# [petsc-users] Accessing 'halo' matrix entries?

Matthew Knepley knepley at gmail.com
Thu Jun 11 13:41:25 CDT 2015

```On Thu, Jun 11, 2015 at 9:40 AM, Oliver Henrich <ohenrich at epcc.ed.ac.uk>
wrote:

> Dear Matt,
>
> Thanks for your quick response.
>
> The way I understand it is that I can only modify the halo of a vector,
> which is simply copied from the other side of the mesh, but matrices don’t
> actually have halo entries or the like.
>
> I am not sure the solution to this problem is simply adding the difference
> dpsi at one boundary only and not subtracting it at the other side. This
> would mean that at one side you have periodicity plus the added difference,
> whereas at the other side you just have periodicity. Sounds like it leads
> to a kind of discontinuity.
>
> It is also not possible to just add it at the end. It had to be added at
> every step during the iteration process.
>
> Would it be possible to model the halo region explicitly by adding two
> additional points at the leftmost and rightmost boundary, but only on the
> processes with minimal and maximal Cartesian rank along this dimension
> where the jump occurs? Then I could modify the matrix and rhs and impose
> the constraint directly.
>

I think you are missing my point. Perhaps we need an explicit example.
Suppose we have a 1D DMDA,

0 -- 1 -- 2 -- 3

and it is periodic. DMDA by definition has a collocated discretization, so
all unknowns live on the vertices.
If the stencil is size 1, then at vertices 1 we have

0 -- 1 -- 2

which is normal, and at vertex 0 we have

3 -- 0 -- 1

Now this halo 3 should be dp away from 3 itself, since it the periodic
image, so you use p(3) - dp. For the
stencil of 3 we have

2 -- 3 -- 0

Now I have no idea how you make sense of 0 here. You could use p(0) + dp,
or just some Neumann condition here.

I am not convinced this is sensible in higher dimensions since what you
really want to fix is the average pressure
drop which is a much different thing. Thats an integral condition which you
should handle by projection (I think).

Matt

> Best wishes and many thanks for your help,
> Oliver
>
> On 11 Jun 2015, at 14:44, Matthew Knepley <knepley at gmail.com> wrote:
>
> On Thu, Jun 11, 2015 at 8:15 AM, Oliver Henrich <ohenrich at epcc.ed.ac.uk>
> wrote:
>
>> Dear PETSc-Team,
>>
>> I am trying to solve a Poisson equation with a mixed periodic-Dirichlet
>> boundary condition. What I have in mind is e.g. a compressible flow with a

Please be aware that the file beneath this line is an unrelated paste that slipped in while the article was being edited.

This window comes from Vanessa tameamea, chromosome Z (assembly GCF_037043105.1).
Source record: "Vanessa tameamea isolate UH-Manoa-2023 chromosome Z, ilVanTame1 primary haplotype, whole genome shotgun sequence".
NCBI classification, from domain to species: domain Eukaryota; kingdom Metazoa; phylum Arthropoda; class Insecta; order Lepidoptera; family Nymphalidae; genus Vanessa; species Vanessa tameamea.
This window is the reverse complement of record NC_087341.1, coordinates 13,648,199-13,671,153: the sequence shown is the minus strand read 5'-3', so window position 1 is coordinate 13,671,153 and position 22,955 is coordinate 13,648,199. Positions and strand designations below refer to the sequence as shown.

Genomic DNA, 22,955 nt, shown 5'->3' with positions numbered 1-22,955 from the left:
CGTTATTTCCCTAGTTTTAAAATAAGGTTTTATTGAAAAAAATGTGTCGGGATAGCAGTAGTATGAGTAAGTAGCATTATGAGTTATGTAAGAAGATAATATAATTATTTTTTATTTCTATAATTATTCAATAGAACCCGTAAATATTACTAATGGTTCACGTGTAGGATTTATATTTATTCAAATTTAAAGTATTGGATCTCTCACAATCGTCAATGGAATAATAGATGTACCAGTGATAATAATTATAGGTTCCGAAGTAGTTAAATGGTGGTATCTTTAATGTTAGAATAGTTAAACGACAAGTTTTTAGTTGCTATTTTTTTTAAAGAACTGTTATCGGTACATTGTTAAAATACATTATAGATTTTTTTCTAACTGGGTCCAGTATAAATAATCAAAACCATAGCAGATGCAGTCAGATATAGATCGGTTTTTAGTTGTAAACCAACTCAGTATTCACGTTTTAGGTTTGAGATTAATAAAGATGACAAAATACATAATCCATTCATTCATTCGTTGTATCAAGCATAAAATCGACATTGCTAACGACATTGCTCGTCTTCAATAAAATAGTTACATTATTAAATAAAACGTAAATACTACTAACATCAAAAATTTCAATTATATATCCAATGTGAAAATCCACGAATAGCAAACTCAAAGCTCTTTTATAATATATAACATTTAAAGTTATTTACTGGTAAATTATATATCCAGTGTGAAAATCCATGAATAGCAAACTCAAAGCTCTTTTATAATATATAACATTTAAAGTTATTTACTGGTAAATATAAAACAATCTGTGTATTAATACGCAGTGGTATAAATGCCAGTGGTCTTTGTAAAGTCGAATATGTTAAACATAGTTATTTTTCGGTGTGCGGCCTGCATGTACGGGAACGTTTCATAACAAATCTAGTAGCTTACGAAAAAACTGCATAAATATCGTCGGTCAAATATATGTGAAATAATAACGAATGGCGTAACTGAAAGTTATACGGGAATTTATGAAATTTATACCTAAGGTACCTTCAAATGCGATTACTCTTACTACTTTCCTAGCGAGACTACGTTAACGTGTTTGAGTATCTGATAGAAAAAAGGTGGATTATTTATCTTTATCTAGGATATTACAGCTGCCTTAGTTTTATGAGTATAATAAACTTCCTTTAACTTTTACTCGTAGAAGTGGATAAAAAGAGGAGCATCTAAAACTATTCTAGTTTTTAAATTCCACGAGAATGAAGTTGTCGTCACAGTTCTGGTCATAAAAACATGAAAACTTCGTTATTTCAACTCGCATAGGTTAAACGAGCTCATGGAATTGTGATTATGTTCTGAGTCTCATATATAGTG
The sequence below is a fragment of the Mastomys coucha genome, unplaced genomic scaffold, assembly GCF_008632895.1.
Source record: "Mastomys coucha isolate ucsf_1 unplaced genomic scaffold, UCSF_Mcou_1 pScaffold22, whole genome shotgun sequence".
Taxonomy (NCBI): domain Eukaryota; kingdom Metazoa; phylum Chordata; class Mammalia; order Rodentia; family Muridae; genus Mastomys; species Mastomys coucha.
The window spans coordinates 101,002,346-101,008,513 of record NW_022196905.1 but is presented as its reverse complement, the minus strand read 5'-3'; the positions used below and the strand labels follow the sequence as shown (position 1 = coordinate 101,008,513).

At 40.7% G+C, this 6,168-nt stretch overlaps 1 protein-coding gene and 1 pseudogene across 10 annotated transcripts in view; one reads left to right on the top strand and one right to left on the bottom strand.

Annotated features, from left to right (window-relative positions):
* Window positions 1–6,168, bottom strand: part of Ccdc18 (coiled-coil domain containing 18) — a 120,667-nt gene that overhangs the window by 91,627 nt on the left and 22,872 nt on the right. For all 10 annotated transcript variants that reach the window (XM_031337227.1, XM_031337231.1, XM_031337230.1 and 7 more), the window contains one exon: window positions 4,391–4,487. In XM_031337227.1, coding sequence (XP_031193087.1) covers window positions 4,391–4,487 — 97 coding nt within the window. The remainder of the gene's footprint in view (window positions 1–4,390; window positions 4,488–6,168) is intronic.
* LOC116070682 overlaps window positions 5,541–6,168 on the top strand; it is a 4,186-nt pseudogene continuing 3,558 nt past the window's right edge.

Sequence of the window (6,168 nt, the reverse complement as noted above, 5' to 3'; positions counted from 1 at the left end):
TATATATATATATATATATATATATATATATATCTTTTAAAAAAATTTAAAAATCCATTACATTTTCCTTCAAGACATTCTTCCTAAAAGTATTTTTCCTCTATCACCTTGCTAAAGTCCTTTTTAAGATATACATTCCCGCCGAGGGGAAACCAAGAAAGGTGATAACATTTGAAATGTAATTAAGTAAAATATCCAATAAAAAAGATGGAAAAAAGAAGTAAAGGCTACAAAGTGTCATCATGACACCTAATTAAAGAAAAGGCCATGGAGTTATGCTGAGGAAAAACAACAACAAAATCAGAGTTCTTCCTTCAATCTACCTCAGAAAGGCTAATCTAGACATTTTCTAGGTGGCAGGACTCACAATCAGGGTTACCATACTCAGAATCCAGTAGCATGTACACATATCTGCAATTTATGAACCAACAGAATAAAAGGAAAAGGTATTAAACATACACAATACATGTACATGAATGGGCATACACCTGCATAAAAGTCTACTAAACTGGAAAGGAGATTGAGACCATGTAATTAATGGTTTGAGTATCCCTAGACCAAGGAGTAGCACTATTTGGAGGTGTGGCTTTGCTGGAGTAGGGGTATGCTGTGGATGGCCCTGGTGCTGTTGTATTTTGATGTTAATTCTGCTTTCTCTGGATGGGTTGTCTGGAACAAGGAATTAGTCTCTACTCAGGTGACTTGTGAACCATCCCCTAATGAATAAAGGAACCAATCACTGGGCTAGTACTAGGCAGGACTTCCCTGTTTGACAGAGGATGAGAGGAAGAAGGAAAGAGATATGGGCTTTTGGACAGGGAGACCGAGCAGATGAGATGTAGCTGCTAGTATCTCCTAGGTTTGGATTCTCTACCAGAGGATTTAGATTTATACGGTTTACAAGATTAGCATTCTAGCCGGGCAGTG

>> total pressure difference imposed between the two sides of the system, but
>> otherwise periodic, and periodic boundary conditions along the remaining
>> two dimensions. Another example would be an electrostatic system with
>> dielectric contrast in an external electric field / potential difference.
>>
>> For clarity, if x = 0  (N+1) is the left (right) halo site at the
>> boundary and x = 1 (N) is the leftmost (rightmost) site in the physical
>> domain:
>>
>> psi(x = 0)  =  psi(x = N) - dpsi
>> psi(x = N+1) = psi(1) + dpsi
>>
>> I know it is possible to solve this with a double Poisson solve, which I
>> try to avoid for performance reasons.
>>
>> It is also possible to solve this by modifying the matrix with a
>> master-slave approach that imposes the constraint. This requires defining a
>> transformation matrix that acts on the matrix, the solution vector and the
>> righthand side of the problem.
>>
>> The core of the problem I have is that the pressure or potential
>> difference should not be between the leftmost and rightmost site in the
>> physical domain (a standard Dirichlet BC), but between the left- or
>> rightmost site in the physical domain and the corresponding halo site at
>> the opposite side of the system. It should be possible to do this if the
>> entries of the transformation matrix that act on the halo sites can be
>> accessed and modified.
>>
>> Is anything like this possible in PETSc?
>>
>
> The way that periodicity works in PETSc right now for DMDA is that values
> are copied into the halo
> region from the other part of the mesh. Thus, you can just choose to add
> your delta at the right boundary
> and not at the left. The mechanics would be the same as now. Does that
> make sense?
>
>   Thanks,
>
>      Matt
>
>
>> Best regards and many thanks,
>> Oliver
>>
>> --
>> Dr Oliver Henrich
>> Edinburgh Parallel Computing Centre
>> School of Physics and Astronomy
>> University of Edinburgh
>> King's Buildings, JCMB
>> Edinburgh EH9 3FD
>> United Kingdom
>>
>> Tel: +44 (0)131 650 5818
>> Fax: +44 (0)131 650 6555
>>
>> --
>> The University of Edinburgh is a charitable body, registered in
>> Scotland, with registration number SC005336
>>
>>
>>
>>
>
>
> --
> What most experimenters take for granted before they begin their
> experiments is infinitely more interesting than any results to which their
> -- Norbert Wiener
>
>
> --
> Dr Oliver Henrich
> Edinburgh Parallel Computing Centre
> School of Physics and Astronomy
> University of Edinburgh
> King's Buildings, JCMB
> Edinburgh EH9 3FD
> United Kingdom
>
> Tel: +44 (0)131 650 5818
> Fax: +44 (0)131 650 6555
>
> --
> The University of Edinburgh is a charitable body, registered in
> Scotland, with registration number SC005336
>
>
>
>

--
What most experimenters take for granted before they begin their
experiments is infinitely more interesting than any results to which their